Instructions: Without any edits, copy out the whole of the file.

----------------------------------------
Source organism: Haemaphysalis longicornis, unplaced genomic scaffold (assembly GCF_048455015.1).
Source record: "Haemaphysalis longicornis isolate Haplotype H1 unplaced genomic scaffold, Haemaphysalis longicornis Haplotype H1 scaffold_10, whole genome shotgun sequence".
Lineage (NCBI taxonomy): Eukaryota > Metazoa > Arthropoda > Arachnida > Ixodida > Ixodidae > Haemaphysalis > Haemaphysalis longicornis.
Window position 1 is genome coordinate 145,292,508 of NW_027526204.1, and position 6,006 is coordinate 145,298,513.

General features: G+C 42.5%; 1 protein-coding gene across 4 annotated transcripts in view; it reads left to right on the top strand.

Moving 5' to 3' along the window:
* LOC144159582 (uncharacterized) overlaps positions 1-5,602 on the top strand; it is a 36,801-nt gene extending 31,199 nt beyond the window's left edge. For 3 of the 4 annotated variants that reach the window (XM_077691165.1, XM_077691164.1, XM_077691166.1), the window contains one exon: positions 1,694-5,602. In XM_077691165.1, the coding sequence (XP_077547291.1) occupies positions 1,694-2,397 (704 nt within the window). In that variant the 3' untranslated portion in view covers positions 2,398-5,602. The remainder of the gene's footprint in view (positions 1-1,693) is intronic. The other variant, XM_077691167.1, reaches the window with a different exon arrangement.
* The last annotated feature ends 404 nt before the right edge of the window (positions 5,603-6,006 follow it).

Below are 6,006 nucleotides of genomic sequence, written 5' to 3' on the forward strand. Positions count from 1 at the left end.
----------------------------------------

Source organism: Haemaphysalis longicornis, unplaced genomic scaffold (assembly GCF_048455015.1).
Source record: "Haemaphysalis longicornis isolate Haplotype H1 unplaced genomic scaffold, Haemaphysalis longicornis Haplotype H1 scaffold_10, whole genome shotgun sequence".
Lineage (NCBI taxonomy): Eukaryota > Metazoa > Arthropoda > Arachnida > Ixodida > Ixodidae > Haemaphysalis > Haemaphysalis longicornis.
Window position 1 is genome coordinate 145,292,508 of NW_027526204.1, and position 6,006 is coordinate 145,298,513.

General features: G+C 42.5%; 1 protein-coding gene across 4 annotated transcripts in view; it reads left to right on the top strand.

Moving 5' to 3' along the window:
* LOC144159582 (uncharacterized) overlaps positions 1-5,602 on the top strand; it is a 36,801-nt gene extending 31,199 nt beyond the window's left edge. For 3 of the 4 annotated variants that reach the window (XM_077691165.1, XM_077691164.1, XM_077691166.1), the window contains one exon: positions 1,694-5,602. In XM_077691165.1, the coding sequence (XP_077547291.1) occupies positions 1,694-2,397 (704 nt within the window). In that variant the 3' untranslated portion in view covers positions 2,398-5,602. The remainder of the gene's footprint in view (positions 1-1,693) is intronic. The other variant, XM_077691167.1, reaches the window with a different exon arrangement.
* The last annotated feature ends 404 nt before the right edge of the window (positions 5,603-6,006 follow it).

Below are 6,006 nucleotides of genomic sequence, written 5' to 3' on the forward strand. Positions count from 1 at the left end.